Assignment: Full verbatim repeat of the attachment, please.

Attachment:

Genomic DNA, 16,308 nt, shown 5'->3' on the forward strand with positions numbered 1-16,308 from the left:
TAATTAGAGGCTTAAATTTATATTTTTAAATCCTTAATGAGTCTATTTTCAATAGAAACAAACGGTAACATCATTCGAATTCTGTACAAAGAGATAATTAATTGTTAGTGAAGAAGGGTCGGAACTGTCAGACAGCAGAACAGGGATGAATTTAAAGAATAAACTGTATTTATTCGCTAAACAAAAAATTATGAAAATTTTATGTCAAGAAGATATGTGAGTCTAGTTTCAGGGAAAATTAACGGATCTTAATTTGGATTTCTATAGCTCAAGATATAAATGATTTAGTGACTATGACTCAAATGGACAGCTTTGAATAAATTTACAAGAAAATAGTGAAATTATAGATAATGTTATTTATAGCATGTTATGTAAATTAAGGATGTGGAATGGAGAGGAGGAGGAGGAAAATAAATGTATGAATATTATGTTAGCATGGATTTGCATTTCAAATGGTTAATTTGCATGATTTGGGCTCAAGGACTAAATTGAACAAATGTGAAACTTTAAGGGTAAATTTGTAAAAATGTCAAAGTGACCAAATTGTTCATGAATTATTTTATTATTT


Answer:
Genomic DNA, 16,308 nt, shown 5'->3' on the forward strand with positions numbered 1-16,308 from the left:
TAATTAGAGGCTTAAATTTATATTTTTAAATCCTTAATGAGTCTATTTTCAATAGAAACAAACGGTAACATCATTCGAATTCTGTACAAAGAGATAATTAATTGTTAGTGAAGAAGGGTCGGAACTGTCAGACAGCAGAACAGGGATGAATTTAAAGAATAAACTGTATTTATTCGCTAAACAAAAAATTATGAAAATTTTATGTCAAGAAGATATGTGAGTCTAGTTTCAGGGAAAATTAACGGATCTTAATTTGGATTTCTATAGCTCAAGATATAAATGATTTAGTGACTATGACTCAAATGGACAGCTTTGAATAAATTTACAAGAAAATAGTGAAATTATAGATAATGTTATTTATAGCATGTTATGTAAATTAAGGATGTGGAATGGAGAGGAGGAGGAGGAAAATAAATGTATGAATATTATGTTAGCATGGATTTGCATTTCAAATGGTTAATTTGCATGATTTGGGCTCAAGGACTAAATTGAACAAATGTGAAACTTTAAGGGTAAATTTGTAAAAATGTCAAAGTGACCAAATTGTTCATGAATTATTTTATTATTT